Persimmon

The Persimmon tree is holding on to a heavy crop of fruit this year.  I suspect some will soon be ripe enough for the birds to start to peck but the tree is too big to net.

Medlar

The Medlar tree is heavy with fruit too this year but they will not be ripe enough to eat for a while yet.

Nerine bowdenii early bumble bee

I have made some discoveries about bumble bees.  The first is that they like Nerine bowdenii but the second is an identification that has been puzzling me for some time.  I am now sure that the bee above is an early bumble bee.  How come early in October you say?  Checking with BWARS they note for the U.K. the early bumble bee is  “bivoltine in the south, with a smaller late-summer generation”.

Saffron bombus pratorum

These must be Bombus pratorum queens, like the one in my saffron, but I have never seen any males or workers at this time of year and I wonder if some queens might come out of hibernation for a top-up of nectar before the final last months of hibernation.

I also decided to try and and find out the meaning of pratorum (I erroneously guessed spring but Latin was always my worse subject).  It appears that pratum is a meadow or hayfield so these are the bumble bees of the meadows.  May there be many meadows for all the bumble bees.

Mahonia eurybracteata

My Mahonia eurybracteata “Soft Caress” that I planted last year is just starting to flower.  I had not realised it flowered so early but that is fine, I have other ones that will come on later too.  I am just looking forward to see which of the bees find it first – my bet is the bumble bees.

Apple cider vinegar

Another “discovery” or surprise was that I was able to make apple cider vinegar from our glut of apples this year.  I love apples and we have been eating them raw, stewed and baked.  They have also gone into jams, jellies and chutney but the vinegar is a new product for 2015.  We can now take jars of our honey as well as apple cider to my daughter in the UK – sweet as well as sour.

 


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It had to happen…

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The frost arrived this morning.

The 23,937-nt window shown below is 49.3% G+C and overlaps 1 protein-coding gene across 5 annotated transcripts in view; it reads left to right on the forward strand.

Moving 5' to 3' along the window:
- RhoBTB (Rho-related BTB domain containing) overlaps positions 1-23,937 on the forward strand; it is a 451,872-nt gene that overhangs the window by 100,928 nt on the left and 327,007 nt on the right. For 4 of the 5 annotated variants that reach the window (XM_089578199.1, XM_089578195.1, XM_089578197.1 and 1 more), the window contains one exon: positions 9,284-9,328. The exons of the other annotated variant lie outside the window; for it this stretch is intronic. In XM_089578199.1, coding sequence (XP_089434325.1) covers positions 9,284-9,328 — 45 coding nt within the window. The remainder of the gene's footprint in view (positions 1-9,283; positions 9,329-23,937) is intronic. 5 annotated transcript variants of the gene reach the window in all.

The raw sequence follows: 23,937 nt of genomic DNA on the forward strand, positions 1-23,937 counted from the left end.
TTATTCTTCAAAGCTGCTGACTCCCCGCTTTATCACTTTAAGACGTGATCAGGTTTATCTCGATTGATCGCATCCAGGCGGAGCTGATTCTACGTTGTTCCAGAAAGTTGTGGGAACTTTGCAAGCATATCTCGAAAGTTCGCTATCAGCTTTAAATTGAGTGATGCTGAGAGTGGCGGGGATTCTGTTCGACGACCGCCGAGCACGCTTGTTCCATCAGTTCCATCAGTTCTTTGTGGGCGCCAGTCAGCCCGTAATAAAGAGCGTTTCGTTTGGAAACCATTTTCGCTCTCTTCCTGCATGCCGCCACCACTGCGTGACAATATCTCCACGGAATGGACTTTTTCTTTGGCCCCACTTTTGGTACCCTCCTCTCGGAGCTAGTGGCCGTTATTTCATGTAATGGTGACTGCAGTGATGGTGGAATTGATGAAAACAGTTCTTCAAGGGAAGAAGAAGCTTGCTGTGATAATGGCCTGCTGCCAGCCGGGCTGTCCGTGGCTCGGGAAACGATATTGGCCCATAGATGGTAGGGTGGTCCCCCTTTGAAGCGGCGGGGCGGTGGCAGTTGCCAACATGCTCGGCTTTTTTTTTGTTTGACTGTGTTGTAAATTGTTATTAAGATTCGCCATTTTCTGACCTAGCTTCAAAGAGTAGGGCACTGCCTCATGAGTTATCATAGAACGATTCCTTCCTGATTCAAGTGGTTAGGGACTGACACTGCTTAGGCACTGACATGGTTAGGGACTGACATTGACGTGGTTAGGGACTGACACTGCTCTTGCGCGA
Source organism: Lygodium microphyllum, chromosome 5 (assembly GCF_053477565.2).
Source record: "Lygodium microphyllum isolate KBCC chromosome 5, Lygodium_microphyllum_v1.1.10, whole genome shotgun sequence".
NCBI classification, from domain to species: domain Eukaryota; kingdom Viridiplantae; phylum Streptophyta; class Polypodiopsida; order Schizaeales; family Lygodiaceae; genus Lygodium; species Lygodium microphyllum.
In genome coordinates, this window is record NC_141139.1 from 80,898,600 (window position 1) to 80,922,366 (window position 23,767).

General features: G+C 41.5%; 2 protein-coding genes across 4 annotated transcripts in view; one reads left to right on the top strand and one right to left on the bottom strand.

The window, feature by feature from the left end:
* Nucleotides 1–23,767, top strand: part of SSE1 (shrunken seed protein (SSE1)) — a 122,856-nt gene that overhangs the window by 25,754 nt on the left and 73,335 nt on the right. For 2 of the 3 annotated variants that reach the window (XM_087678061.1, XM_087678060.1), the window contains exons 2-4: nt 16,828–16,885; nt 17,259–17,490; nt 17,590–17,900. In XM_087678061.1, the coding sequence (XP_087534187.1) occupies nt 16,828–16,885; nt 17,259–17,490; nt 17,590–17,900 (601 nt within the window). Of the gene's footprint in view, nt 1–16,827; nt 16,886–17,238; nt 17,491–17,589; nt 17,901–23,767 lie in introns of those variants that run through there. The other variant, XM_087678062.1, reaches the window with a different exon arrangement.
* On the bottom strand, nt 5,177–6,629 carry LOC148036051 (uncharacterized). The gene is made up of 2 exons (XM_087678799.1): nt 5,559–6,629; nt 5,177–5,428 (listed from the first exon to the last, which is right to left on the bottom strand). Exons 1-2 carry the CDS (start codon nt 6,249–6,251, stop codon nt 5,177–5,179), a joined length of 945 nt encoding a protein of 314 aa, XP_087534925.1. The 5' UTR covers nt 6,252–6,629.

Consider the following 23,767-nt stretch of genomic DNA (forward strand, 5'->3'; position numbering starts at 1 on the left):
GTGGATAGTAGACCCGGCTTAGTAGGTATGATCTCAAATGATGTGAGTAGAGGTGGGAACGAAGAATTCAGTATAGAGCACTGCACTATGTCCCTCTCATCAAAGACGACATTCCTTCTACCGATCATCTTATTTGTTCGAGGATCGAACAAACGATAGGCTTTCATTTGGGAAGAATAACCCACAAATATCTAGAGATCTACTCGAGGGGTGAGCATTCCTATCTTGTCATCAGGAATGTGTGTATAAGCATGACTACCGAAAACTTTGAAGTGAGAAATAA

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The frost rimmed fuschia looked like a variegated variety.

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There is no time for the pumpkin flower to produce fruit in October but I am sure the bees will be happy to take advantage of its pollen and nectar at this time of year.

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All the seasons seem to be confounded at this time of year with frost on the flowers and the seeds providing a treat for the birds.

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I enjoy the confusion of the plants with the delphiniums coming up for a second round of flowers.

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Sunflowers in October make you think that summer is not really finishing.

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But mostly the plants know what they are doing and my saffron started to show two weeks ago.  I was rather worried about it as I had sown Phacelia for the bees there in the spring to add natural nitrogen to the soil.  Phacelia is one of these handy plants whose roots have nodules sheltering symbiotic bacteria that can fix atmospheric nitrogen.  Once the Phacelia had finished flowering I cut it down, contented that not only had I sheltered my Saffron patch from too many weeds but I had fertilised it too.  Then the Phacelia started to grow again fueled  by seeds dropped during the summer.  I wondered if the Saffron would be choked out and I would have killed it with kindness.  It seemed to be taking longer but when I checked on my blog last year it was coming up at the same time but the new row of thinned out bulbs was taking slightly longer to flower.  So far, the Phacelia bedmate seems to be working – until someone leaves me a comment that Saffron does best in nitrogen poor soil!